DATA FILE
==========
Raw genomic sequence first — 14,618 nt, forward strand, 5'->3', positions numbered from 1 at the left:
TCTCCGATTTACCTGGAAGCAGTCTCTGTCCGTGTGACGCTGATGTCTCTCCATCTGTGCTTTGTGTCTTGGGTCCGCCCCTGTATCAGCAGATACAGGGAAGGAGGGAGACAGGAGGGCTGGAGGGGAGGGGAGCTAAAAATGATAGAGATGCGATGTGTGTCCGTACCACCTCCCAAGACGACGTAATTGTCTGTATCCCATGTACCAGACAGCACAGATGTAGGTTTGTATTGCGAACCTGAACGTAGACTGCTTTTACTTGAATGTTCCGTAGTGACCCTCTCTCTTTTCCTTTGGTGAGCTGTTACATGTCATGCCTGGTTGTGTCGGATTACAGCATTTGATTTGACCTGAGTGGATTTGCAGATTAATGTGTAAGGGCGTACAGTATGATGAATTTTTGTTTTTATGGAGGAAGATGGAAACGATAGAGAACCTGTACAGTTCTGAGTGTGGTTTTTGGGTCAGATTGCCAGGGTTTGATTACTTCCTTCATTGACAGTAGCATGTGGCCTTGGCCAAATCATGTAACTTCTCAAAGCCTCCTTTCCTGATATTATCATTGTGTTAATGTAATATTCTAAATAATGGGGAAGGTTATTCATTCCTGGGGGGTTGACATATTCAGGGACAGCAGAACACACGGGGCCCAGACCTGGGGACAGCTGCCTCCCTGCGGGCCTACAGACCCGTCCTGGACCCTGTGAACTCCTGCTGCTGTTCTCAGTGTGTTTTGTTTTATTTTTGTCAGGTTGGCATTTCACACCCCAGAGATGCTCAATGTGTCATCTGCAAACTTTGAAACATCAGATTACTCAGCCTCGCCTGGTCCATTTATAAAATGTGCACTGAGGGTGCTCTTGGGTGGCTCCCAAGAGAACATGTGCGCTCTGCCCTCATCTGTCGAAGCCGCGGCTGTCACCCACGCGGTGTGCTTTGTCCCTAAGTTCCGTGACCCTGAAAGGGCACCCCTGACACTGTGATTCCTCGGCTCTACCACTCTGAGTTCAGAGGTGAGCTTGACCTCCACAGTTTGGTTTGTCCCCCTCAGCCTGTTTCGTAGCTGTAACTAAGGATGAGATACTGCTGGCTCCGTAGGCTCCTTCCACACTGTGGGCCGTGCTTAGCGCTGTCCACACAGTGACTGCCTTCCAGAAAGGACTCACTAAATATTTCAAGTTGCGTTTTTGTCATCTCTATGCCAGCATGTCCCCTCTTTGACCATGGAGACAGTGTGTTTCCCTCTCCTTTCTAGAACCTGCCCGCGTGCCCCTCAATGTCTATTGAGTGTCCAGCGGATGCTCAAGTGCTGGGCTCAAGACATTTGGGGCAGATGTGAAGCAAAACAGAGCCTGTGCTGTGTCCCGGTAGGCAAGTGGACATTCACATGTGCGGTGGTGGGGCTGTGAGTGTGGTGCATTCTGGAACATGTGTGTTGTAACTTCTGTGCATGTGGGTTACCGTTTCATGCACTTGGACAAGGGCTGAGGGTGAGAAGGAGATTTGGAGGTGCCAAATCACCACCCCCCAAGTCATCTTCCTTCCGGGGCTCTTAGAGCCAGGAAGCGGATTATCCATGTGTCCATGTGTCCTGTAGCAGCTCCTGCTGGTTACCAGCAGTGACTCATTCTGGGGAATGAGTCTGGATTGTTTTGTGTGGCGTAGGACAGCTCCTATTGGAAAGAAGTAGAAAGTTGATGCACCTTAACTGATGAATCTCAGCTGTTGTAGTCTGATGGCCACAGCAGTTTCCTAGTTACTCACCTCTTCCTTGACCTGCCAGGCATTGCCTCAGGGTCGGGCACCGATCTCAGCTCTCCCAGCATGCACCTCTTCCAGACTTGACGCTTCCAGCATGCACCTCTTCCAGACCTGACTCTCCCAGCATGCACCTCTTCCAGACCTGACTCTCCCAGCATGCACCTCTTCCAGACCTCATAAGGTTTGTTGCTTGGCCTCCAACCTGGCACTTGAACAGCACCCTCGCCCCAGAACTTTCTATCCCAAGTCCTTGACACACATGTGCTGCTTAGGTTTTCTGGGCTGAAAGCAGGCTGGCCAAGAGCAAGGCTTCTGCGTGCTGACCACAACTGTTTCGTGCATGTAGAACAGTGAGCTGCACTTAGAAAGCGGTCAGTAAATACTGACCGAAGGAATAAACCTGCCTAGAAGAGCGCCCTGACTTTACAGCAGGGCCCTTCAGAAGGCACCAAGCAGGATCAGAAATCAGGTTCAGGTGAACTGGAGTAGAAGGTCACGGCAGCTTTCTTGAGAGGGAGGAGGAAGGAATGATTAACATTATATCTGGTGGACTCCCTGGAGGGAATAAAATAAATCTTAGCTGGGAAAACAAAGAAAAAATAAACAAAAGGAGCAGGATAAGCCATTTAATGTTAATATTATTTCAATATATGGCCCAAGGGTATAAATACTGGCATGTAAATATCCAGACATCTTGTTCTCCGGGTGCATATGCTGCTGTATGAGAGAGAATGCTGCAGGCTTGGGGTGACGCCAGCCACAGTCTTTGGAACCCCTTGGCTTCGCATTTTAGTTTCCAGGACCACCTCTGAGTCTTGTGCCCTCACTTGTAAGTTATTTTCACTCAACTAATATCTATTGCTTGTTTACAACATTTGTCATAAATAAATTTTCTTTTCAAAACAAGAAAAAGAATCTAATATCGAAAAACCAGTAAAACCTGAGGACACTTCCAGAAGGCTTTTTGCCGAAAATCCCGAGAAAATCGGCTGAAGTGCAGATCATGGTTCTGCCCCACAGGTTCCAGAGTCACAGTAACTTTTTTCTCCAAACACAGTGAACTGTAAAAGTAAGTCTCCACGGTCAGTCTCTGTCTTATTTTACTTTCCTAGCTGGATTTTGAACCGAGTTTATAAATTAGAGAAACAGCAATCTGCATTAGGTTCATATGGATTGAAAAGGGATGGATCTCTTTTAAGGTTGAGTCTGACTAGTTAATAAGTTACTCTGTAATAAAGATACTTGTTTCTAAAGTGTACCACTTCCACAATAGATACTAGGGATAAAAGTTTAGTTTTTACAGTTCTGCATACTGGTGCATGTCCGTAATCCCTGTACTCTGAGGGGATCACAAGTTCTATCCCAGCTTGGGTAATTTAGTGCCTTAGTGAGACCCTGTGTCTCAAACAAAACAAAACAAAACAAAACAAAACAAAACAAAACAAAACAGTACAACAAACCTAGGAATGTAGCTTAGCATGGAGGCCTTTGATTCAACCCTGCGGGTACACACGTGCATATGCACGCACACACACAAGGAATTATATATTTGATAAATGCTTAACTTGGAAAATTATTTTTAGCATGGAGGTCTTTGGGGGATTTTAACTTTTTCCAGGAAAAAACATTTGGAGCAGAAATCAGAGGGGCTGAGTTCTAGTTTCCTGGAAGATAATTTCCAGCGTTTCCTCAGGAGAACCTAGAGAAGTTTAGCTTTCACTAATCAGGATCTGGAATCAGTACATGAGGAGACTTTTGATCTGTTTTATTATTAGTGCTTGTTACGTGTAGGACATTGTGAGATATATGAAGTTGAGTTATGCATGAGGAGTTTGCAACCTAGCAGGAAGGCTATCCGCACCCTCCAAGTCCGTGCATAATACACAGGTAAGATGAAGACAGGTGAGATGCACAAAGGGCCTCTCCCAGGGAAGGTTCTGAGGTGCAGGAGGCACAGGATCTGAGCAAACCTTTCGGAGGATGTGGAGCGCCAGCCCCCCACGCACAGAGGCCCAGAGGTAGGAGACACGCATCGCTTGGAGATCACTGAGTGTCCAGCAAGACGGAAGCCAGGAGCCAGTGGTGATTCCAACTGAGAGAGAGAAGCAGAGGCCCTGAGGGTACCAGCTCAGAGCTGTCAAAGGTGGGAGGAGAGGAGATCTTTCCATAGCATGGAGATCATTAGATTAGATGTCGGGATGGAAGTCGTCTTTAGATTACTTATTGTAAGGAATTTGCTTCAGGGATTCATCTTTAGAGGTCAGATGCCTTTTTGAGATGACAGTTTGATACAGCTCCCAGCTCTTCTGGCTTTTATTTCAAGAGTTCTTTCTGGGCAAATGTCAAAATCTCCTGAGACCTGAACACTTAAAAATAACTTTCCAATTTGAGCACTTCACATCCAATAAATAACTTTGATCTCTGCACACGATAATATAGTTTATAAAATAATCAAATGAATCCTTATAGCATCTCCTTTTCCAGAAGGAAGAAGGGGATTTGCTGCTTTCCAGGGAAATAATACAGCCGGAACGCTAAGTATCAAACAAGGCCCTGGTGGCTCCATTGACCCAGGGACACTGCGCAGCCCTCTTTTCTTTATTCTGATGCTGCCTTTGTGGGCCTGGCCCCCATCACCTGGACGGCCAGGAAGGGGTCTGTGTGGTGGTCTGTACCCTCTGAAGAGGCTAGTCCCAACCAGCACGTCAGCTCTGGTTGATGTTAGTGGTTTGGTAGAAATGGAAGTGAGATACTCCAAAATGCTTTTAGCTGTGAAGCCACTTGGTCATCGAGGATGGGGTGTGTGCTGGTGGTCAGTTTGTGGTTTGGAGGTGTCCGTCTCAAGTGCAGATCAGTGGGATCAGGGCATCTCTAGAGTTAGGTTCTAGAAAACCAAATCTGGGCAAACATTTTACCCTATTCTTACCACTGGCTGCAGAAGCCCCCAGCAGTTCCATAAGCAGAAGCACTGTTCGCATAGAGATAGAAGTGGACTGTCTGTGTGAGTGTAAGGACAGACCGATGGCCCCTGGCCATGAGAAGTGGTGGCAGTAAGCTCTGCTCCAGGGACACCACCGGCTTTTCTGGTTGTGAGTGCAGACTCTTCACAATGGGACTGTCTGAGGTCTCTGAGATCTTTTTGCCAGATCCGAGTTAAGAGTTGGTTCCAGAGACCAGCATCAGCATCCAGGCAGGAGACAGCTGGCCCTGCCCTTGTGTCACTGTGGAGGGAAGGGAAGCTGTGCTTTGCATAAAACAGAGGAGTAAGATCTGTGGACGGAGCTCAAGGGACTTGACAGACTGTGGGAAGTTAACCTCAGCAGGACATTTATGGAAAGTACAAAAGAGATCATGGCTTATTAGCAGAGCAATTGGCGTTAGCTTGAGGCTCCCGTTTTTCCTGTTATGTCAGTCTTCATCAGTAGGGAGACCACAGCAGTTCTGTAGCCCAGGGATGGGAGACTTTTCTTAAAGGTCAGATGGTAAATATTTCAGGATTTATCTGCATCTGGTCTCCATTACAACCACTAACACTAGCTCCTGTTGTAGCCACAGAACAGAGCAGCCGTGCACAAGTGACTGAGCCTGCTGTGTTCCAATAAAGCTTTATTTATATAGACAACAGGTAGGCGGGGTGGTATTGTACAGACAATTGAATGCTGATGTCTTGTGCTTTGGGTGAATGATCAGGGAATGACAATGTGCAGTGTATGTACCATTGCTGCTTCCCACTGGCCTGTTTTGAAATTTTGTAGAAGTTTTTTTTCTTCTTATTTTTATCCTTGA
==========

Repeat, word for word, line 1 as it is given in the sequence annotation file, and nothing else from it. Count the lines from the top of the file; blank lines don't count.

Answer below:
Raw genomic sequence first — 14,618 nt, forward strand, 5'->3', positions numbered from 1 at the left: